Physics

Student with magnetic chips

Offered at La Trobe University's Melbourne and Bendigo campuses, our Physics outreach programs allow students to explore radioactivity, electricity, magnetism, motors, optics, waves, sound, synchrotron science and more.

VCE

Radioactivity

For:Year 11, VCE Physics Unit 1

Available: By arrangement

Duration: 2 hours

Cost: $15 per student

Maximum: 20 students

Location: Melbourne, Bendigo

Students will use a Geiger tube to investigate the strength and randomness of emission from alpha, beta and gamma nuclear radiation sources. Using a variety of graduated filter materials, students determine the type of the nuclear source from its penetrability, and also if desired the linear attenuation coefficient of the filter material. Students watch a live demonstration of a technique called 'milking the radioactive cow' in which short-lived Ba-137 radioactive isotope is extracted from a Cs-137 source, from which they can then calculate its decay constant, and its half-life. The data generated may be copied for students and teachers to further analyse after the workshop.

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Transmission of Electrical Power

Outreach studentsFor: Year 12, VCE Physics Unit 3

Available: By arrangement

Duration: 2 hours

Cost: $15 per student

Maximum: 30 students

Location: Melbourne, Bendigo, Albury-Wodonga

Our society relies on the transmission of electricity to homes, schools and businesses, but transmitting electricity directly over long distances results in the loss of most of it.

How are the principles of physics applied to overcome these losses? In this investigation students safely investigate the transmission of electrical power using a kit model that simulates long distance power transmission through resistive transmission lines.

The kit allows students to transmit power at two different line voltages, by enabling or bypassing a pair of step-up and step-down transformers that deliver power to two different loads (lamps). Students make voltage and current measurements at every stage of the transmission process and compare their measurements and calculations with theoretical expectations. Teachers are provided with worked solutions and expected measurements.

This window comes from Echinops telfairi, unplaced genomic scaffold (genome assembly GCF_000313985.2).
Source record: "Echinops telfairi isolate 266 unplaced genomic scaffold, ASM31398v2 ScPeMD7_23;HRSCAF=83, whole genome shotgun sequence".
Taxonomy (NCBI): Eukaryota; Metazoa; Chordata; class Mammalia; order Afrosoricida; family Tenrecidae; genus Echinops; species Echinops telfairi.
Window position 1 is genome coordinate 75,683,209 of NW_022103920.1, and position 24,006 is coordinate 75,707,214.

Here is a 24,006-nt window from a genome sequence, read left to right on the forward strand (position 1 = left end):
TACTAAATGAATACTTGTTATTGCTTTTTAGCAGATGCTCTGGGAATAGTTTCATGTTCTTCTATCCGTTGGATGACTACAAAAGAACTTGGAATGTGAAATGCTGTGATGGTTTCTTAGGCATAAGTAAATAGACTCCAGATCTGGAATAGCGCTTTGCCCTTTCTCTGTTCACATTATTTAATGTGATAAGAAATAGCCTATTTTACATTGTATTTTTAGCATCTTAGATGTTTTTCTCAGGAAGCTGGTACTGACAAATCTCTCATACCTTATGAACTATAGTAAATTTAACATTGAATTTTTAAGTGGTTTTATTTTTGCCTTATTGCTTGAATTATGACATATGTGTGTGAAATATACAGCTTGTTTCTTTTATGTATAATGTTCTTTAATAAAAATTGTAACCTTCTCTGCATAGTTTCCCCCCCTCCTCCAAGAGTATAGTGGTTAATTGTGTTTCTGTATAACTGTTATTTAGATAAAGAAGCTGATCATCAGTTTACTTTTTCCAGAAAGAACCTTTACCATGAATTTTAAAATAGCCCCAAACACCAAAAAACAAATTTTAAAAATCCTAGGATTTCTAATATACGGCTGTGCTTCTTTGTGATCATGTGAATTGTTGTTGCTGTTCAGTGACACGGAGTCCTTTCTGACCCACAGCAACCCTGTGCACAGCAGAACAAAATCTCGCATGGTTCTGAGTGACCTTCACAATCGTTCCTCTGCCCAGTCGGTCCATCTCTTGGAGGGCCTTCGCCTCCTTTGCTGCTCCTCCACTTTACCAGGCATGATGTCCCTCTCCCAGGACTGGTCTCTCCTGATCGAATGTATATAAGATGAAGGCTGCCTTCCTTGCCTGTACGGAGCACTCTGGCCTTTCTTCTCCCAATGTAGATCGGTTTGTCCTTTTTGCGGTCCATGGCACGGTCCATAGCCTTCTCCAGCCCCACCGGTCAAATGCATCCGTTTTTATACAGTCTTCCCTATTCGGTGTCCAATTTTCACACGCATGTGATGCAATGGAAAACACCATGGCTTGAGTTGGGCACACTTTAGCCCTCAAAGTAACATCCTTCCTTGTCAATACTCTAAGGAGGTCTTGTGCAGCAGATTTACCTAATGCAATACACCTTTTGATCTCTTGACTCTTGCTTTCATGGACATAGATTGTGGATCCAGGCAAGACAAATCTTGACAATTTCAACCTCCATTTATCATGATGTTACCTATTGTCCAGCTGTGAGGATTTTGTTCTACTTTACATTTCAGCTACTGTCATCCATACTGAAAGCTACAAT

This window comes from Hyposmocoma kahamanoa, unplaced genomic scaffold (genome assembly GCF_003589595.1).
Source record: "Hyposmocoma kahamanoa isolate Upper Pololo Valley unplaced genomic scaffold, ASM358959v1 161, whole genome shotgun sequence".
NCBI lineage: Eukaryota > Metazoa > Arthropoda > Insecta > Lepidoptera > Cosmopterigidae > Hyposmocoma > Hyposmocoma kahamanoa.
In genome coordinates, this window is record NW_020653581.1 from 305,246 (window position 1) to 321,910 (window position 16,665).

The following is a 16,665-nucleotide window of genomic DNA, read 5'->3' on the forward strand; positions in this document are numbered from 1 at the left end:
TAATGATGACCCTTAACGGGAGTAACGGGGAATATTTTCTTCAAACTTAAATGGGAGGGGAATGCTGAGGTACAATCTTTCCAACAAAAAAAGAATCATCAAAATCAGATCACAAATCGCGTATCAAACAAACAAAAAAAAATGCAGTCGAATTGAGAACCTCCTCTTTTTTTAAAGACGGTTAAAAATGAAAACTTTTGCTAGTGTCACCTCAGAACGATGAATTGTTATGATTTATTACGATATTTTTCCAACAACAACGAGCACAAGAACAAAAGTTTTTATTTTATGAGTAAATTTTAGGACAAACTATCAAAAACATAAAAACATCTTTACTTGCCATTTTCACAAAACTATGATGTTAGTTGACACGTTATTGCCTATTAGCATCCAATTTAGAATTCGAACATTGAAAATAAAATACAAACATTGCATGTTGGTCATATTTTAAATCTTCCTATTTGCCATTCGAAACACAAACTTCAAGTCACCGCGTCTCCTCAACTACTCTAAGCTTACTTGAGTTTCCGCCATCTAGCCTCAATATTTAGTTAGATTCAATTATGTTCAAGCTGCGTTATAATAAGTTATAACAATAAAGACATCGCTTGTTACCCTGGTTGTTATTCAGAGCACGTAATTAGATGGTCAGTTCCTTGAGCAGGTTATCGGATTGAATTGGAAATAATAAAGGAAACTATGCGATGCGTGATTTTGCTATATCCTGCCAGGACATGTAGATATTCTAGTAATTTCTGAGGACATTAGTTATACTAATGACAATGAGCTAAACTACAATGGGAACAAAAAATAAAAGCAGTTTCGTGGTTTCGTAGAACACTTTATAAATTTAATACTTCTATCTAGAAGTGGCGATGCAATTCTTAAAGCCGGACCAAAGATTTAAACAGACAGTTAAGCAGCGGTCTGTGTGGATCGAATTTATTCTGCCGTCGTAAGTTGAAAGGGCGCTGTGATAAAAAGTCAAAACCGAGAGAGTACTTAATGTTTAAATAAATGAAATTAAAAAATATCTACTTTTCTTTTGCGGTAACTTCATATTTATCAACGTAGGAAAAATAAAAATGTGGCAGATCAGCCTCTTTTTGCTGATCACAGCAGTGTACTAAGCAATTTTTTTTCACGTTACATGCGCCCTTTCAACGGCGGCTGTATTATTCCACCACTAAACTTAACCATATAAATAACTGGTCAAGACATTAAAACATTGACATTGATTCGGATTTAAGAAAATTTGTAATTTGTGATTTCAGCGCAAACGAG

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Photoelectric Effect

For: Year 12, VCE Physics Unit 4

Available: By arrangement

Duration: 2 hours

Cost: $15 per student

Maximum: 20 students

Location: Melbourne

Einstein's successful explanation of the photoelectric effect using Planck's quantum hypothesis was an important milestone in the history of physics. Using a mercury discharge lamp and a diffraction grating, students select discrete spectral colours to fall on a metal plate in a special detector that records the stopping potential for each colour. By plotting the stopping potential against colour frequency, students can calculate the slope from which Planck's constant can be determined. As a further test of Einstein's theory, graduated filters may then be used to investigate the dependence of 'stopping potential' with 'light intensity'.

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Middle years

Electromagnetism - Design and Build a Spinning Motor

For: Year 9-10, General Science

Available: By arrangement

Duration: Full day

Cost: $30 per student

Maximum: 30 students

Location: Melbourne

Do your students understand the principles of electromagnetism? Can they design, build and test an electromagnet or a spinning electric motor? In this full day program students learn through practical activities how to do both.

The program is delivered in two parts, each including practical activities designed to illustrate an essential principle of electromagnetism. Introducing each principle individually ensures clarity of message, and the hands-on learning gives students a feel for the invisible forces involved. Students then apply these principles in combination to maximise their final results.

Part 1 focuses on generating electricity and applying its associated magnetic field. It comprises five practical activities. Students apply the principles demonstrated to design, build and power their own electromagnets with capacity to lift weights of 100 to 200 grams.